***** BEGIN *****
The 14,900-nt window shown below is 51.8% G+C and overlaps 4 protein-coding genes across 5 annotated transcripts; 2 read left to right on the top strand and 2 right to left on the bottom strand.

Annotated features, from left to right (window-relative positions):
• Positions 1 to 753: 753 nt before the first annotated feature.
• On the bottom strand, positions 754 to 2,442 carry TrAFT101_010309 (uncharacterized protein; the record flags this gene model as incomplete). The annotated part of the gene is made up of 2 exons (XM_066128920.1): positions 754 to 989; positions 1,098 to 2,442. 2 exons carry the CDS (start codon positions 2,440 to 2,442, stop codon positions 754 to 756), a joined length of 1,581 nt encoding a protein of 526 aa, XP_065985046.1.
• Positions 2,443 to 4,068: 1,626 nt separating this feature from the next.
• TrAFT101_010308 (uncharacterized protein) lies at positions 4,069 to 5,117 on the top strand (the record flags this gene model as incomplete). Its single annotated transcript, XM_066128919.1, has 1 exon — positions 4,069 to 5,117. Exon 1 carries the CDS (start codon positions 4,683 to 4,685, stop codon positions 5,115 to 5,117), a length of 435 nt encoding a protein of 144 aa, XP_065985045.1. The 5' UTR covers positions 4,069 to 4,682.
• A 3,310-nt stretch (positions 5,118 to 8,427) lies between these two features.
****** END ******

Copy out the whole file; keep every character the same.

The 14,900-nt window shown below is 51.8% G+C and overlaps 4 protein-coding genes across 5 annotated transcripts; 2 read left to right on the top strand and 2 right to left on the bottom strand.

Annotated features, from left to right (window-relative positions):
• Positions 1 to 753: 753 nt before the first annotated feature.
• On the bottom strand, positions 754 to 2,442 carry TrAFT101_010309 (uncharacterized protein; the record flags this gene model as incomplete). The annotated part of the gene is made up of 2 exons (XM_066128920.1): positions 754 to 989; positions 1,098 to 2,442. 2 exons carry the CDS (start codon positions 2,440 to 2,442, stop codon positions 754 to 756), a joined length of 1,581 nt encoding a protein of 526 aa, XP_065985046.1.
• Positions 2,443 to 4,068: 1,626 nt separating this feature from the next.
• TrAFT101_010308 (uncharacterized protein) lies at positions 4,069 to 5,117 on the top strand (the record flags this gene model as incomplete). Its single annotated transcript, XM_066128919.1, has 1 exon — positions 4,069 to 5,117. Exon 1 carries the CDS (start codon positions 4,683 to 4,685, stop codon positions 5,115 to 5,117), a length of 435 nt encoding a protein of 144 aa, XP_065985045.1. The 5' UTR covers positions 4,069 to 4,682.
• A 3,310-nt stretch (positions 5,118 to 8,427) lies between these two features.